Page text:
Chapter 12 ■ Datatypes
|0xAFDE0023||Chunk 1||Chunk 2||0xABCD01234|
Figure 12-3. Table to LOBINDEX to LOBSEGMENT
The LOB locator in the table really just points to the LOBINDEX; the LOBINDEX, in turn, points to all of the pieces of the LOB itself. To get bytes N through M of the LOB, you would dereference the pointer in the table (the LOB locator), walk the LOBINDEX structure to find the needed chunks, and then access them in order. This makes random access to any piece of the LOB equally fast—you can get the front, the middle, or the end of a LOB equally fast, as you don’t always just start at the beginning and walk the LOB.
The TABLESPACE specified here is the tablespace where the LOBSEGMENT and LOBINDEX will be stored, and this may be different from the tablespace where the table itself resides. That is, the tablespace that holds the LOB data may be separate and distinct from the tablespace that holds the actual table data.
The main reasons you might consider using a different tablespace for the LOB data versus the table data are mostly administrative and performance related. From the administrative angle, a LOB datatype represents a sizable amount of information. If the table had millions of rows, and each row has a sizeable LOB associated with it, the LOB data would be huge. It would make sense to segregate the table from the LOB data just to facilitate backup and recovery and space management. You may well want a different uniform extent size for your LOB data than you have for your regular table data, for example.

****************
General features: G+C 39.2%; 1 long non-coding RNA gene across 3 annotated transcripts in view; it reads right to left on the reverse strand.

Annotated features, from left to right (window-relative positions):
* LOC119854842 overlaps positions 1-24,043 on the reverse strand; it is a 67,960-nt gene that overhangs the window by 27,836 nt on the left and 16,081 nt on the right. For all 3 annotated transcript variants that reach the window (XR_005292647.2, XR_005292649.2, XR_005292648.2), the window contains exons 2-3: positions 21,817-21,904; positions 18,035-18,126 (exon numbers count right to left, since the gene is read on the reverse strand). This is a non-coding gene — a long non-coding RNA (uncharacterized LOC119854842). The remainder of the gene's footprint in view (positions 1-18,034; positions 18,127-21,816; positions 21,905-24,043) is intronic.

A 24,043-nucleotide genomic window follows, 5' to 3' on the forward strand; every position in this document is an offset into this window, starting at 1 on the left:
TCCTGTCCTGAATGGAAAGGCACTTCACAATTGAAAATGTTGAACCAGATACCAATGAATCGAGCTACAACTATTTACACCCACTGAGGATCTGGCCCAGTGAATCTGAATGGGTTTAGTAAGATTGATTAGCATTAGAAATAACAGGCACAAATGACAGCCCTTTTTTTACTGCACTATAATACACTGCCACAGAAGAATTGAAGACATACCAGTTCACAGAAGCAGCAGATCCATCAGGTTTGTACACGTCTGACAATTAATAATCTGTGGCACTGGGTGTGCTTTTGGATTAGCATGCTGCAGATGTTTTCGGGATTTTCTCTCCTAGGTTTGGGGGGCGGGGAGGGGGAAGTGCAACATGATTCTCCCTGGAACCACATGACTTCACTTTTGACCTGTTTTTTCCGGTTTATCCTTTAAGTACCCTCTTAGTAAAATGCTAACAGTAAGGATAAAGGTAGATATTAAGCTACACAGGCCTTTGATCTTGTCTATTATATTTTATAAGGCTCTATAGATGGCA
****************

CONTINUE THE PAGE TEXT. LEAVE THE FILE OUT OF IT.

LOBs that are 4,000 bytes or less in size. We’ll discuss this further in the section “IN rOW Clause.”
Because each access is a physical I/O, it makes sense to segregate the objects you know for a fact will be experiencing more physical I/O than most objects in real time (as the user accesses them) to their own disks.
This controls whether the LOB data is always stored separate from the table in the LOBSEGMENT or if it can sometimes be stored right in the table itself without being placed into the LOBSEGMENT. If ENABLE STORAGE IN ROW is set, as opposed to DISABLE STORAGE IN ROW, small LOBs of up to 4,000 bytes will be stored in the table itself, much like a VARCHAR2 would be. Only when LOBs exceed 4,000 bytes will they be moved out of line into the LOBSEGMENT.
Enabling storage in the row is the default and, in general, should be the way to go if you know the LOBs will many times fit in the table itself. For example, you might have an application with a description field of some sort in it. The description might be anywhere from 0 to 32KB of data (or maybe even more, but mostly 32KB or less). Many of the descriptions are known to be very short, consisting of a couple of hundred characters. Rather than going through the overhead of storing these out of line and accessing them via the index every time you retrieve them, you can store them in line, in the table itself. Further, if the LOB is using the default of NOCACHE (the LOBSEGMENT data is not cached in the buffer cache), then a LOB stored in the table segment (which is cached) will avoid the physical I/O required to retrieve the LOB.